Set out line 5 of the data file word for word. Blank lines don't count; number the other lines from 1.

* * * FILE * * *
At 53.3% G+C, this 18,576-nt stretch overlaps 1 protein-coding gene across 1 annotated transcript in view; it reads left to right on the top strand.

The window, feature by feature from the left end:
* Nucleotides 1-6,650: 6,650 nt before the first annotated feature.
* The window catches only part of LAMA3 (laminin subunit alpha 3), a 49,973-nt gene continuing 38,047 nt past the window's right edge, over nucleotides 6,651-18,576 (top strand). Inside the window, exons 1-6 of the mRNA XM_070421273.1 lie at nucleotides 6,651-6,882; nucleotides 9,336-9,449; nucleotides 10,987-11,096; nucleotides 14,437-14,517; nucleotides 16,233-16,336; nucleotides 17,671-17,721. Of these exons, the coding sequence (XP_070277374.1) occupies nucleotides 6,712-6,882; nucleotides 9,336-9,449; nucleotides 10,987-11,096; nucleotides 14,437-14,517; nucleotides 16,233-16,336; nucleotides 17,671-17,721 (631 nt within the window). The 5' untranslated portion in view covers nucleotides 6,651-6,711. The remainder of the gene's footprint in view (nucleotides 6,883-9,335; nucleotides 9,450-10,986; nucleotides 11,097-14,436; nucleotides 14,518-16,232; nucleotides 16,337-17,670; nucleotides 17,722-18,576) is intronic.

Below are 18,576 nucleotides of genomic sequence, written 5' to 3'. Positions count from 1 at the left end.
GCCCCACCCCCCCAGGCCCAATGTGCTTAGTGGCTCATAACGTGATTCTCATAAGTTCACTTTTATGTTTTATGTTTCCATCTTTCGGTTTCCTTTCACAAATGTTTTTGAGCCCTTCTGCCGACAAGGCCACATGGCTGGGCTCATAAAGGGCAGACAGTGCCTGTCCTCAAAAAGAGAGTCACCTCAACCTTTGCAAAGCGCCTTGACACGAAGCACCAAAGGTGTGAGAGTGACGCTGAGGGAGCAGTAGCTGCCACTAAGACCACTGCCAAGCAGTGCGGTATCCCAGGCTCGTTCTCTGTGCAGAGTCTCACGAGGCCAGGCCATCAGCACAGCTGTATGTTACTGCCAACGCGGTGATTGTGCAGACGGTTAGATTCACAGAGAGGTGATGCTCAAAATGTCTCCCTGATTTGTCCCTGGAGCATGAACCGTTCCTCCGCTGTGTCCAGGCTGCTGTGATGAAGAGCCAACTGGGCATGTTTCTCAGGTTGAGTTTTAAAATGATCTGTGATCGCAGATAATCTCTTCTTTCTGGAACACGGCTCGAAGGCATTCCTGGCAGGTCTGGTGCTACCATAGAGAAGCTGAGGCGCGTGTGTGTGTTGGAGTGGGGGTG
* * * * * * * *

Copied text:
Below are 18,576 nucleotides of genomic sequence, written 5' to 3'. Positions count from 1 at the left end.